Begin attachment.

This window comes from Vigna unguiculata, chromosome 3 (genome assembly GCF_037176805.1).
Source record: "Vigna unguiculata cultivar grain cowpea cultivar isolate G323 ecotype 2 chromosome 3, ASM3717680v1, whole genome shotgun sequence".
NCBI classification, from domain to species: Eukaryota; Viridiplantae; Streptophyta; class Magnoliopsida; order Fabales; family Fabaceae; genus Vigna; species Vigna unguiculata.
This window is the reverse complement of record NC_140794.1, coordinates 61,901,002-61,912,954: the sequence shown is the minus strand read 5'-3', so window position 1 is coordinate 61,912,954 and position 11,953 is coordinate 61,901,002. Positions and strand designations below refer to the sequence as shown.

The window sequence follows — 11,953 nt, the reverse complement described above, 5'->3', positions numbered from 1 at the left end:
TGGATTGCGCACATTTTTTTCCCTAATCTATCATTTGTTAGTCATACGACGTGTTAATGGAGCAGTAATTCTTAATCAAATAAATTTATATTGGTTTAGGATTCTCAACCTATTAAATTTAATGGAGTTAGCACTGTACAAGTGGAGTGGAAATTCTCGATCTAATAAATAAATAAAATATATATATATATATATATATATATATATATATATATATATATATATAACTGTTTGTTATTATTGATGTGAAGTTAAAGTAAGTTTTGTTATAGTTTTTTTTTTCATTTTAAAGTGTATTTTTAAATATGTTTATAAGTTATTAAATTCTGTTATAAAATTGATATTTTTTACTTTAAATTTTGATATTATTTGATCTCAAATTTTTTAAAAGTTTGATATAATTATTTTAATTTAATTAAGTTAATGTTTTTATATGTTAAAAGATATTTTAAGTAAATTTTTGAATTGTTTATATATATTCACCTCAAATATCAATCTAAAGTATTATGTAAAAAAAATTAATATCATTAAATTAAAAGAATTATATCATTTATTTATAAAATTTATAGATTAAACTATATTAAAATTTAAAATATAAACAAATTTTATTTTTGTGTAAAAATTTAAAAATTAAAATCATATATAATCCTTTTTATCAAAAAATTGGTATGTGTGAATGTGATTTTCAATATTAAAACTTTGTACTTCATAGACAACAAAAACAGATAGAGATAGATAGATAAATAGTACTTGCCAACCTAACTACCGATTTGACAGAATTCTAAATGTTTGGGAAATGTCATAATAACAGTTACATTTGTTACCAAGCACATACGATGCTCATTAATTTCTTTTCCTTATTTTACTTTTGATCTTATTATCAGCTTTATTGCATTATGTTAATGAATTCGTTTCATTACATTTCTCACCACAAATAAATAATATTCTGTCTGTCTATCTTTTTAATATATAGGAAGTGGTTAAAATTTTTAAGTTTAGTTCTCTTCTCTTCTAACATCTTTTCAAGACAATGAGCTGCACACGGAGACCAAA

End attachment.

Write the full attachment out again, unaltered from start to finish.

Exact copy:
This window comes from Vigna unguiculata, chromosome 3 (genome assembly GCF_037176805.1).
Source record: "Vigna unguiculata cultivar grain cowpea cultivar isolate G323 ecotype 2 chromosome 3, ASM3717680v1, whole genome shotgun sequence".
NCBI classification, from domain to species: Eukaryota; Viridiplantae; Streptophyta; class Magnoliopsida; order Fabales; family Fabaceae; genus Vigna; species Vigna unguiculata.
This window is the reverse complement of record NC_140794.1, coordinates 61,901,002-61,912,954: the sequence shown is the minus strand read 5'-3', so window position 1 is coordinate 61,912,954 and position 11,953 is coordinate 61,901,002. Positions and strand designations below refer to the sequence as shown.

The window sequence follows — 11,953 nt, the reverse complement described above, 5'->3', positions numbered from 1 at the left end:
TGGATTGCGCACATTTTTTTCCCTAATCTATCATTTGTTAGTCATACGACGTGTTAATGGAGCAGTAATTCTTAATCAAATAAATTTATATTGGTTTAGGATTCTCAACCTATTAAATTTAATGGAGTTAGCACTGTACAAGTGGAGTGGAAATTCTCGATCTAATAAATAAATAAAATATATATATATATATATATATATATATATATATATATATATATATATAACTGTTTGTTATTATTGATGTGAAGTTAAAGTAAGTTTTGTTATAGTTTTTTTTTTCATTTTAAAGTGTATTTTTAAATATGTTTATAAGTTATTAAATTCTGTTATAAAATTGATATTTTTTACTTTAAATTTTGATATTATTTGATCTCAAATTTTTTAAAAGTTTGATATAATTATTTTAATTTAATTAAGTTAATGTTTTTATATGTTAAAAGATATTTTAAGTAAATTTTTGAATTGTTTATATATATTCACCTCAAATATCAATCTAAAGTATTATGTAAAAAAAATTAATATCATTAAATTAAAAGAATTATATCATTTATTTATAAAATTTATAGATTAAACTATATTAAAATTTAAAATATAAACAAATTTTATTTTTGTGTAAAAATTTAAAAATTAAAATCATATATAATCCTTTTTATCAAAAAATTGGTATGTGTGAATGTGATTTTCAATATTAAAACTTTGTACTTCATAGACAACAAAAACAGATAGAGATAGATAGATAAATAGTACTTGCCAACCTAACTACCGATTTGACAGAATTCTAAATGTTTGGGAAATGTCATAATAACAGTTACATTTGTTACCAAGCACATACGATGCTCATTAATTTCTTTTCCTTATTTTACTTTTGATCTTATTATCAGCTTTATTGCATTATGTTAATGAATTCGTTTCATTACATTTCTCACCACAAATAAATAATATTCTGTCTGTCTATCTTTTTAATATATAGGAAGTGGTTAAAATTTTTAAGTTTAGTTCTCTTCTCTTCTAACATCTTTTCAAGACAATGAGCTGCACACGGAGACCAAA